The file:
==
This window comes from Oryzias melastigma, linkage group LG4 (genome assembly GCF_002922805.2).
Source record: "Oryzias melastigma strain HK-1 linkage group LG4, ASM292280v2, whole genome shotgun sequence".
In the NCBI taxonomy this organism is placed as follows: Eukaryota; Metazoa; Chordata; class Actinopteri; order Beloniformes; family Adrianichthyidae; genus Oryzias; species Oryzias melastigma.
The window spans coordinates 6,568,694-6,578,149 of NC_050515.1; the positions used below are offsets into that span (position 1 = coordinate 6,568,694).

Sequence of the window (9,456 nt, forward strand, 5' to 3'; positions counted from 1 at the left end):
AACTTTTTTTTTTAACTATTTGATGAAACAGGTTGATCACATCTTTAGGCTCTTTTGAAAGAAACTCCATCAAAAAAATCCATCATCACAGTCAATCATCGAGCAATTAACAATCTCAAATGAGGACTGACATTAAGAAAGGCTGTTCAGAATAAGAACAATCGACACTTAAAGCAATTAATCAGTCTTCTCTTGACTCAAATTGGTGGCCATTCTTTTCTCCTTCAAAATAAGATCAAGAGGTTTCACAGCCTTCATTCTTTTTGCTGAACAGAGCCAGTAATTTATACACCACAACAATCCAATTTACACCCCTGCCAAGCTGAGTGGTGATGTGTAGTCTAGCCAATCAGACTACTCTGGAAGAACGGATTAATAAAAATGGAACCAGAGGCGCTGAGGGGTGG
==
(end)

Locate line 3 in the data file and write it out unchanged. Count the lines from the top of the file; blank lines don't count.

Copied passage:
In the NCBI taxonomy this organism is placed as follows: Eukaryota; Metazoa; Chordata; class Actinopteri; order Beloniformes; family Adrianichthyidae; genus Oryzias; species Oryzias melastigma.